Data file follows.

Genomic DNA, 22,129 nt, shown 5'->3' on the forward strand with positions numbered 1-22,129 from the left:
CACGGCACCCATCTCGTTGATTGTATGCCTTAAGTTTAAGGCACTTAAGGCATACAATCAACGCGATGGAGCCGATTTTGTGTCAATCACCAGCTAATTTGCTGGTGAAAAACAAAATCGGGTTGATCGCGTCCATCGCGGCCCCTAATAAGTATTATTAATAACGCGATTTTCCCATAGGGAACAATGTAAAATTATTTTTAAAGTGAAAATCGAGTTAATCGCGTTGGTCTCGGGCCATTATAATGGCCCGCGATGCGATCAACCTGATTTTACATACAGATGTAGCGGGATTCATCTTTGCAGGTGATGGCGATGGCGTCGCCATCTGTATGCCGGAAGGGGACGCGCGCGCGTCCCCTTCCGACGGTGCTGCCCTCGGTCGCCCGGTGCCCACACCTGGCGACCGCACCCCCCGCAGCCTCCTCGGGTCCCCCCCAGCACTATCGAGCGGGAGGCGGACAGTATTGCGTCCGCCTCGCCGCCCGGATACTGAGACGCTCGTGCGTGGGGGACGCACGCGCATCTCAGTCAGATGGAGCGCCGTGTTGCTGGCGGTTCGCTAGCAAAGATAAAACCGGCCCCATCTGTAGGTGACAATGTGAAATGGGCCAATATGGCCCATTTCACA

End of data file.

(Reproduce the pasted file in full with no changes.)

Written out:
Genomic DNA, 22,129 nt, shown 5'->3' on the forward strand with positions numbered 1-22,129 from the left:
CACGGCACCCATCTCGTTGATTGTATGCCTTAAGTTTAAGGCACTTAAGGCATACAATCAACGCGATGGAGCCGATTTTGTGTCAATCACCAGCTAATTTGCTGGTGAAAAACAAAATCGGGTTGATCGCGTCCATCGCGGCCCCTAATAAGTATTATTAATAACGCGATTTTCCCATAGGGAACAATGTAAAATTATTTTTAAAGTGAAAATCGAGTTAATCGCGTTGGTCTCGGGCCATTATAATGGCCCGCGATGCGATCAACCTGATTTTACATACAGATGTAGCGGGATTCATCTTTGCAGGTGATGGCGATGGCGTCGCCATCTGTATGCCGGAAGGGGACGCGCGCGCGTCCCCTTCCGACGGTGCTGCCCTCGGTCGCCCGGTGCCCACACCTGGCGACCGCACCCCCCGCAGCCTCCTCGGGTCCCCCCCAGCACTATCGAGCGGGAGGCGGACAGTATTGCGTCCGCCTCGCCGCCCGGATACTGAGACGCTCGTGCGTGGGGGACGCACGCGCATCTCAGTCAGATGGAGCGCCGTGTTGCTGGCGGTTCGCTAGCAAAGATAAAACCGGCCCCATCTGTAGGTGACAATGTGAAATGGGCCAATATGGCCCATTTCACA